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An Abridged History of Canada
Chapter XVII.—The Revolutionary War—To 1784

Causes of the American Revolution-The Stamp Duties—The "Boston Tea Party"—1773. Concord, Lexington, and Bunker Hill -American Invasion op Canada—Montgomery occupies Montreal—Ineffective Siege of Quebec—Death of Montgomery—Defeat of Arnold —1775. American Invasion Repulsed—Declaration of Independence—1776. Burgoyne's Advance from Canada and Surrender at Saratoga—1777. Governor Carleton resigns-Is succeeded by General Haldimand—1779. Recognition of American Independence —The Peace of Versailles makes the Great Lakes the Western Boundary of Canada—The United Empire Loyalists seek homes in the British Provinces—1783.

The general policy of Great Britain toward her American colonies was one of commercial repression. American merchants were precluded by law the direct importation of sugar, tea, spices, cotton, and similar foreign products. These were obliged first to be shipped to Great Britain, and then to be re-shipped to America at greatly increased cost and delay. The colonial traders largely disregarded this prohibition, and grew rich by smuggling, which acquired in time a sort of toleration. With the growth of American commerce, imperial jealousy was aroused, and the colonial vessels were seized and the contraband goods confiscated by British ships or customs officers. The manufacture of certain articles, as wool and iron, was also, in defiance, it was felt, of natural rights, prohibited in the colonies. The oligarchical power of the crown officials, and the offensive assumptions of the church established by law, also gave deep offence to the democratic communities of the American colonies.

In order to meet the colonial military expenditure, a stamp duty was imposed on all legal documents. The colonists denied the right of the Imperial Parliament to impose taxes without their, consent. The Stamp Act was repealed in a year, but the obnoxious principle of taxation without representation was maintained by a light duty on tea and some other articles. The colonists refused to receive the taxed commodities, and a party of men disguised as Indians threw into Boston harbour (December 16th, 1773) the tea on board the East India vessels, amounting to three hundred and forty chests. Parliament, incensed at this "flat rebellion," closed the port of Boston, and, against the protest and warning of some of England's greatest statesmen, sent troops to enforce submission.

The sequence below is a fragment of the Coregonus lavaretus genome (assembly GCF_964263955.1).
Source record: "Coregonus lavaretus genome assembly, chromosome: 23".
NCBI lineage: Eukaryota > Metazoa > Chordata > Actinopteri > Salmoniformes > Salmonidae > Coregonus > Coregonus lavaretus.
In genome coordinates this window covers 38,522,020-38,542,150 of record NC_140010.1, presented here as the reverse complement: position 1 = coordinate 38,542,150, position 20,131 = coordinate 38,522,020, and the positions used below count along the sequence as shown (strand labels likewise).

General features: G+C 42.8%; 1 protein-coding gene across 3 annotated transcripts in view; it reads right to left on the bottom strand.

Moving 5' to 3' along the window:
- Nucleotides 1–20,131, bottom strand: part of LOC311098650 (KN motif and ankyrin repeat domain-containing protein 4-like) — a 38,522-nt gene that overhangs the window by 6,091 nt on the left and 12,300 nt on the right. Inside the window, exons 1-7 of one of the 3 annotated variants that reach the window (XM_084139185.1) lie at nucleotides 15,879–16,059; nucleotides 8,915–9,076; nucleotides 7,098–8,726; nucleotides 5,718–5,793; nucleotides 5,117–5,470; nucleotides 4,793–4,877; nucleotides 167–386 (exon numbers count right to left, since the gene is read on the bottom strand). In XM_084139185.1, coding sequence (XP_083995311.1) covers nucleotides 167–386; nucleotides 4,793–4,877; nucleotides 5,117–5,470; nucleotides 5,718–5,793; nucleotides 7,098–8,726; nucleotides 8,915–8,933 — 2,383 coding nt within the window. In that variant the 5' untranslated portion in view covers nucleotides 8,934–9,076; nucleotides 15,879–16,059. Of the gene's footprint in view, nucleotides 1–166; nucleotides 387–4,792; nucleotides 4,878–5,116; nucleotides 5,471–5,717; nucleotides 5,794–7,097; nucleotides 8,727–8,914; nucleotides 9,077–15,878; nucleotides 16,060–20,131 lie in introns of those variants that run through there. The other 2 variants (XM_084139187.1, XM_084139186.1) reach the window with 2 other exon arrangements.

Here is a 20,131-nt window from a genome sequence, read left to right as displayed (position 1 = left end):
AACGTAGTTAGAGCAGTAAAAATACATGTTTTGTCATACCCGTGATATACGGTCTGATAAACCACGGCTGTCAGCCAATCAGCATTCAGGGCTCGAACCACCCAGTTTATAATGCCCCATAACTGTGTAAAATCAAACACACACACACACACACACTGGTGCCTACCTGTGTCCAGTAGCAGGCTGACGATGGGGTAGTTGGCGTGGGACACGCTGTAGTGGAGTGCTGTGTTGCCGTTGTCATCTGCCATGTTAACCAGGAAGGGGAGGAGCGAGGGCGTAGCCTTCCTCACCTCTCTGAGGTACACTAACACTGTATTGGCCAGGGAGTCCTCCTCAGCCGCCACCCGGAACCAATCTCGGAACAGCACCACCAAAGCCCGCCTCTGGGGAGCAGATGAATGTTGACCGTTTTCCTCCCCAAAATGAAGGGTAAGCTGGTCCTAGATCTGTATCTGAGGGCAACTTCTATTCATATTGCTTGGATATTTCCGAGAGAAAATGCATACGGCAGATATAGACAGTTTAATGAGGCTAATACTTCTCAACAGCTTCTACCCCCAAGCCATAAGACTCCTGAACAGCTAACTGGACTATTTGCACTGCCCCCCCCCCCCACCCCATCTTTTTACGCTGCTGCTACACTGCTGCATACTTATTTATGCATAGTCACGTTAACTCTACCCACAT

A Continental Congress was assembled at Philadelphia (September, 1774), which, though seeking to avert Independence, petitioned the King, but in vain, for the continuance of the colonial liberties. At Concord and Lexington (April 19th, 1775) occurred the collision between the armed colonists and the soldiers of the King which precipitated the War of Independence, and the loss to Great Britain of her American colonies. From the mountains of Vermont to the everglades of Georgia, a patriotic enthusiasm burst forth. A continental army was organized. General Gage was besieged in Boston. Canada and Nova Scotia were invited to join the revolt; Benedict Arnold and Ethan Allen, with a handful of m6n, seized Ticonderoga and Crown Point, At Bunker Hill (June 17th, 1775) the colonial volunteers proved their ability to cope with the veteran troops of England. Five hundred of the former and a thousand of the latter lay dead or wounded on the fatal slope.

In the month of September, a colonial force of a thousand men, under General Schuyler,, advanced by way of Lake Champlain against Montreal; and another, under Colonel Arnold, by way of the Kennebec and Chaudiere, against Quebec. While Schuyler was held in check at Fort St. John on the Richelieu, Colonel Ethan Allen, with some three hundred men, attacked Montreal. He was defeated #and taken prisoner, and sent in irons to England. Colonel Richard Montgomery, a brave and generous Irish gentleman, had succeeded to Schuyler's command. He vigorously urged the siege of Forts St. John and Chambly, and having compelled their surrender, pressed on to Montreal, which he occupied. Carleton resolved to concentrate his forces at Quebec, which was now menaced by Colonel Arnold.